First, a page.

More than $50 million a year must come from within Vermont for a massive effort to reduce pollution in the lake to federal limits. State government will need to directly contribute around half that amount, Pearce said. The rest represents spending by the private sector and local governments.
The number includes only the most urgent costs, however. The full amount required — after subtracting available federal and other funding — is likely to be around $62 million a year, according to figures compiled by Pearce’s office. These costs assume a 20-year timeframe for completing the cleanup, she said.
The annual sum includes both what the state government must supply and what must come from businesses, nonprofits and municipalities, Pearce said.Of the immediate $50 million annual investment that must begin in 2018, the state government should be able to cover its roughly $25 million annual contribution from existing revenue sources for at least the next two years, Pearce told members of the Senate Appropriations Committee on Tuesday afternoon.
“We do believe there’s a two-year window where we can put sizable monies into clean-water investments, assisting our municipalities and other stakeholders, without raising taxes,” Pearce said.
Legislators will need to come up with a longer-term solution by the end of that period, she said.
“The goal is to try to minimize the impact on additional revenues as much as possible, but at the same time, these are investments the state needs to make, and should be making, and we need a long-term plan to make it happen,” she said.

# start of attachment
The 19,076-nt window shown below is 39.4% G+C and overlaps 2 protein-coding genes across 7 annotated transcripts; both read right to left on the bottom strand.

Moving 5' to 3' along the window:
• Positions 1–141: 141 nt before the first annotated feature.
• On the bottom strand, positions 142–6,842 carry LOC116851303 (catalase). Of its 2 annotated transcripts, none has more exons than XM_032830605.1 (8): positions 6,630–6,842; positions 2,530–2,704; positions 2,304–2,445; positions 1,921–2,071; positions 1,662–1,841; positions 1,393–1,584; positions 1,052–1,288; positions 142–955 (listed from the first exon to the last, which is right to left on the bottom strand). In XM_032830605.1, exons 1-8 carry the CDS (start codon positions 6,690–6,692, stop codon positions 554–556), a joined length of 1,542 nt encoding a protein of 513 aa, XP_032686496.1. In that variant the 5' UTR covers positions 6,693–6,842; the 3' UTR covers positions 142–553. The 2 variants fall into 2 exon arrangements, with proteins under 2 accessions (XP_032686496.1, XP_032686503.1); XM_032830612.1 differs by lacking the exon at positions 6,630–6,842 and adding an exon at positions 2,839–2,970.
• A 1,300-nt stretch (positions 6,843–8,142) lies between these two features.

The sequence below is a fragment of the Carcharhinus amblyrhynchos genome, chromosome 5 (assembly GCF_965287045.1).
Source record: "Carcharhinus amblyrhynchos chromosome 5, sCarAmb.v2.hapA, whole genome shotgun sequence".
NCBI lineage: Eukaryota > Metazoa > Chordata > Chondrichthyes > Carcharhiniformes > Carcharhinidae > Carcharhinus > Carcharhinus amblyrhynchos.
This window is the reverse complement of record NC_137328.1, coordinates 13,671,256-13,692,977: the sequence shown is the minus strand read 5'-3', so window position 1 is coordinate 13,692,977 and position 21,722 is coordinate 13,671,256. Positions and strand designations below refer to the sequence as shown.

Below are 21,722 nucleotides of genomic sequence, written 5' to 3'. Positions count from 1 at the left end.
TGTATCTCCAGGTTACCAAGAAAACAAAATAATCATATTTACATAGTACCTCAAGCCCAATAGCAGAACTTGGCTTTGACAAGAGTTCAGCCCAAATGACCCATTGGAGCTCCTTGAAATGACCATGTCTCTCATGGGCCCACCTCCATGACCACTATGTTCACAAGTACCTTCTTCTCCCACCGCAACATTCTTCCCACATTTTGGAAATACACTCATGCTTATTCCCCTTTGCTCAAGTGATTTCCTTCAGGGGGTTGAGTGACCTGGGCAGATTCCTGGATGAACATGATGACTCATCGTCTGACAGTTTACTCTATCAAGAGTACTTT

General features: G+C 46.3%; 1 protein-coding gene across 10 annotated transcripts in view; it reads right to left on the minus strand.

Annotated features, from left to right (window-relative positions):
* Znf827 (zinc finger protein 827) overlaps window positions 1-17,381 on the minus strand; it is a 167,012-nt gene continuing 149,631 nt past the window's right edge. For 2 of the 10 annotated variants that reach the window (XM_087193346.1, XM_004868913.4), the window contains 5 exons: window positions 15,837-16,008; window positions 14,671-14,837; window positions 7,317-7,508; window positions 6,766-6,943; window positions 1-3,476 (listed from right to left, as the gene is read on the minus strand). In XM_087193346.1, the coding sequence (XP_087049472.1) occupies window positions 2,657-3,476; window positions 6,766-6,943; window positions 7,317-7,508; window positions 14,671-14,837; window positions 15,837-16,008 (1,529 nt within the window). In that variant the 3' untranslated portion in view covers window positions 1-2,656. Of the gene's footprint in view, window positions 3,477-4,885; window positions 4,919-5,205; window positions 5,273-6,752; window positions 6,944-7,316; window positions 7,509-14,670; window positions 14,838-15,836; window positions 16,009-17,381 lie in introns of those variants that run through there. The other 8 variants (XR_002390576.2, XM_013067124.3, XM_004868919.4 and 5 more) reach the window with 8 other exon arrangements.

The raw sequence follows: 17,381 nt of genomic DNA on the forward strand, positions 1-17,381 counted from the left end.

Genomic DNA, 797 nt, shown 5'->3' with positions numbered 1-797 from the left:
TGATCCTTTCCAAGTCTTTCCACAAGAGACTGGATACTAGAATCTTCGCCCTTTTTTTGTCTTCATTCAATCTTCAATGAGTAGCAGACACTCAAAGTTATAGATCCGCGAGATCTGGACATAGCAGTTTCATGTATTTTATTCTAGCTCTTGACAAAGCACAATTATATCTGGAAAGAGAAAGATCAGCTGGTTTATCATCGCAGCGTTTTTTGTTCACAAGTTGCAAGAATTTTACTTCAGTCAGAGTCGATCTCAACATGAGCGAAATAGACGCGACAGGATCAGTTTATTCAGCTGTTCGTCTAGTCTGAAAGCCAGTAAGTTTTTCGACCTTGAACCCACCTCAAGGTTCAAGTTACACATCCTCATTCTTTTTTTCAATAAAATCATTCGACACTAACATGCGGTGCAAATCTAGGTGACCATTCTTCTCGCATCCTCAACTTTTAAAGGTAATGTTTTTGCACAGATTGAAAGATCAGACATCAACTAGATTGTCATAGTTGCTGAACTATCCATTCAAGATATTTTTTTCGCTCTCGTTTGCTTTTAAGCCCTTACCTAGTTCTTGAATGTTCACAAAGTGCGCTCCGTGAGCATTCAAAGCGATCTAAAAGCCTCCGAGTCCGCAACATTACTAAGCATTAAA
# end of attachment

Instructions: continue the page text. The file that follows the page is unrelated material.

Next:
Gov. Phil Scott said in his inaugural address that the state’s share of the cleanup would be paid for through “existing resources” and that taxes and fees would not be raised to fill the gap. Others, including Senate President Tim Ashe, have questioned whether that’s possible.
Pearce’s projection assumes legislators initially tackle only the most pressing investments required to bring Vermont into compliance with the Environmental Protection Agency’s order that the state dramatically reduce Lake Champlain’s concentration of phosphorus.
Farms contribute more phosphorus to the lake than any other group, accounting for around 40 percent of the amount flowing into it each year. Phosphorus is used on farms as a fertilizer and is a major component of manure.
Vermont’s phosphorus pollution led the EPA to institute a “total maximum daily load,” or TMDL, for the lake, which sets the maximum amount of phosphorus that may flow into the lake to meet state and federal clean-water laws.
The $50 million amount is represented in Pearce’s report as “tier 1” investments, which are “absolutely necessary to comply with the TMDL,” she said.
Pearce and her office are writing a report for the Legislature, due Jan. 15, that will account for all costs of the federally mandated clean-water effort, she said. The report will also recommend ways to find the money needed to cover those costs.
The report will recommend giving local governments significant control over expenditures, Pearce said, but it will also recommend ways to make local spending accountable to state agencies.
Legislators will need to approach the Lake Champlain cleanup as a 20-year responsibility if it is to succeed, Pearce said.
“It can’t be catch-as-catch-can,” she told Senate Appropriations members. “It has to be a stable, full commitment to a designated amount of money over 20 years.”
A property transfer tax surcharge the Legislature instituted in 2015 to begin paying for Lake Champlain phosphorus reduction has amassed $5 million, Pearce said. Unless renewed, that tax increase expires June 30, 2018.
Pearce’s report is a product of more than 20 stakeholder meetings and of private meetings with more than 1,000 Vermonters, she said.